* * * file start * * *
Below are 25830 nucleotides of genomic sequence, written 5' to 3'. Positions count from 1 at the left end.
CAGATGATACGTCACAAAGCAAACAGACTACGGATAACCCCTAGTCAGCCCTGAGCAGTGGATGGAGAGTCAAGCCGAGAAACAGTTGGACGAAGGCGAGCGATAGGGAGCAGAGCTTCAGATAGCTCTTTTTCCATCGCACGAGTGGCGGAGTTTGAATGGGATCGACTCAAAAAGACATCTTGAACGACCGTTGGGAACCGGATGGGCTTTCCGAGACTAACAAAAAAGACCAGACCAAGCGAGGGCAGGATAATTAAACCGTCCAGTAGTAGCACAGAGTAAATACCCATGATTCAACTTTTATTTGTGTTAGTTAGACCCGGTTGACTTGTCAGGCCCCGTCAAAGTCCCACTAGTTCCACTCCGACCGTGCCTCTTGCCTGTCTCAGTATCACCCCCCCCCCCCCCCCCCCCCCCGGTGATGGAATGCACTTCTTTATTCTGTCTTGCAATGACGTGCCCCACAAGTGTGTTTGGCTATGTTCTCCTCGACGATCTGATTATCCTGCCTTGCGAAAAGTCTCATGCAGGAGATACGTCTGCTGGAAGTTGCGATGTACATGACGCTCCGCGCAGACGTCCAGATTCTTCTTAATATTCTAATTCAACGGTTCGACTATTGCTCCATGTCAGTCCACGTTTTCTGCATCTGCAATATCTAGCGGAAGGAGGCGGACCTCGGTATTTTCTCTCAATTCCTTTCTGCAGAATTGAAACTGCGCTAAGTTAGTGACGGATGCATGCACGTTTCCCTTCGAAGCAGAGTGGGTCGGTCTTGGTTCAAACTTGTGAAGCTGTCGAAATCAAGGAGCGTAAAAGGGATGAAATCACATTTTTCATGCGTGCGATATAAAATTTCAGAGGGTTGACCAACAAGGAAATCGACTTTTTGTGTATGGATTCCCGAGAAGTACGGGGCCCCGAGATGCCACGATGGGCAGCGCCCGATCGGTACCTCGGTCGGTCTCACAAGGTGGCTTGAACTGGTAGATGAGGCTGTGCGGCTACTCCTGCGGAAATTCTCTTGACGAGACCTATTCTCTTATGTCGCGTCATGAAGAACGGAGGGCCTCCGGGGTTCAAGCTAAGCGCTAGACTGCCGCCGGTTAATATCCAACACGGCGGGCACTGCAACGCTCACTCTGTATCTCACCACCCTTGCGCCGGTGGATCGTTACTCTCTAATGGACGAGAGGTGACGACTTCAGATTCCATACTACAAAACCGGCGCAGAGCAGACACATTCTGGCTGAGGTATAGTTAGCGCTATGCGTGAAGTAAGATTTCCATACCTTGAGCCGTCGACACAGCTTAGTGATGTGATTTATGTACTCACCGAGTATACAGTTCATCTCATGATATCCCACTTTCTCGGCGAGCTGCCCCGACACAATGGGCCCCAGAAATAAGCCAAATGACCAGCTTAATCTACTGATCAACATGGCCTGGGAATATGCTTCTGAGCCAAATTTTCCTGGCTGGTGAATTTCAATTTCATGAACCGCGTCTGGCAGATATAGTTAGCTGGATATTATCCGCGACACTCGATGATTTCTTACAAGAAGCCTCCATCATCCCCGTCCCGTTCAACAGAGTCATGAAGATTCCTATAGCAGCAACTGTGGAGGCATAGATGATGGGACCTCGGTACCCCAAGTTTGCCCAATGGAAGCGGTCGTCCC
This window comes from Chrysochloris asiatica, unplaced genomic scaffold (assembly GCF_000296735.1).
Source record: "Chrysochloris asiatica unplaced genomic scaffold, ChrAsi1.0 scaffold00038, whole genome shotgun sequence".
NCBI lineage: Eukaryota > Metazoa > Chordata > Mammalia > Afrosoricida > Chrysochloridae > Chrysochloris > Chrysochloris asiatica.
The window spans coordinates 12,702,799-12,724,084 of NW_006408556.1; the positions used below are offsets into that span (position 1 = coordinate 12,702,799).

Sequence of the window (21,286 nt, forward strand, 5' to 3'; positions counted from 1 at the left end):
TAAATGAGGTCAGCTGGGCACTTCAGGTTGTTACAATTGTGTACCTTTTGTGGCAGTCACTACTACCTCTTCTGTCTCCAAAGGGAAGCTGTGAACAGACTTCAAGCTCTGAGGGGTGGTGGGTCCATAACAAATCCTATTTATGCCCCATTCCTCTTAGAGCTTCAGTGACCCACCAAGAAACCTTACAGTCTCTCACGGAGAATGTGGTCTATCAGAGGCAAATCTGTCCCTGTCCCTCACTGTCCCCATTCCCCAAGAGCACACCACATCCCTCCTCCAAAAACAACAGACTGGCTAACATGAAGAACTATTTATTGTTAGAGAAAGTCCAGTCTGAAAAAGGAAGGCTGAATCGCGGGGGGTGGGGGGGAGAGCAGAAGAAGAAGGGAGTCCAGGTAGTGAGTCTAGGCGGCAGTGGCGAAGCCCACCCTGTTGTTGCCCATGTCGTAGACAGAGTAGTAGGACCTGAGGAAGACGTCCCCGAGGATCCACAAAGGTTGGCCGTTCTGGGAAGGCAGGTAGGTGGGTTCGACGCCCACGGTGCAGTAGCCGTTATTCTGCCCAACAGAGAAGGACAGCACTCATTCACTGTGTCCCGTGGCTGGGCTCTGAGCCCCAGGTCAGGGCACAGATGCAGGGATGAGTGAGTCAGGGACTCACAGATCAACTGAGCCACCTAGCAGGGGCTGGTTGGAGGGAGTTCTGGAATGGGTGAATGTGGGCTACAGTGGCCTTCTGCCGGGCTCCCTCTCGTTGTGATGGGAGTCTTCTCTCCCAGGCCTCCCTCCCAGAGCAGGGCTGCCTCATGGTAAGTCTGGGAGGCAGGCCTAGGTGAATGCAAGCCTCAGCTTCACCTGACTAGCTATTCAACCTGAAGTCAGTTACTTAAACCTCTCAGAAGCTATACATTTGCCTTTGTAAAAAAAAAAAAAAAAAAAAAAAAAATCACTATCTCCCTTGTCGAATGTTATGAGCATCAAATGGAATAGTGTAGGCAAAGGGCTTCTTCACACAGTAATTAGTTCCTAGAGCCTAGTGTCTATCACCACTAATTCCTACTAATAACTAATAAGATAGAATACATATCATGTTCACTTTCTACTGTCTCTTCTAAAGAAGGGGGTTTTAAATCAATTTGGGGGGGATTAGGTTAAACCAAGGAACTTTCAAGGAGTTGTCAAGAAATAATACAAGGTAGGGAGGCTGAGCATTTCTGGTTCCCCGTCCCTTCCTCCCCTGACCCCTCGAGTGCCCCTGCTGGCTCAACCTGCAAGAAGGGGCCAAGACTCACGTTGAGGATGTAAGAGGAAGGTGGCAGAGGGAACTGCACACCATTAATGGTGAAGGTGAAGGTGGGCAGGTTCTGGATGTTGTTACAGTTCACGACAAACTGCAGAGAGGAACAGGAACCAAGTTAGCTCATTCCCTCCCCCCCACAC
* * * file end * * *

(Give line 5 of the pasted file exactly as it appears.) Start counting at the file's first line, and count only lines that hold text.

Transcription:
NCBI lineage: Eukaryota > Metazoa > Chordata > Mammalia > Afrosoricida > Chrysochloridae > Chrysochloris > Chrysochloris asiatica.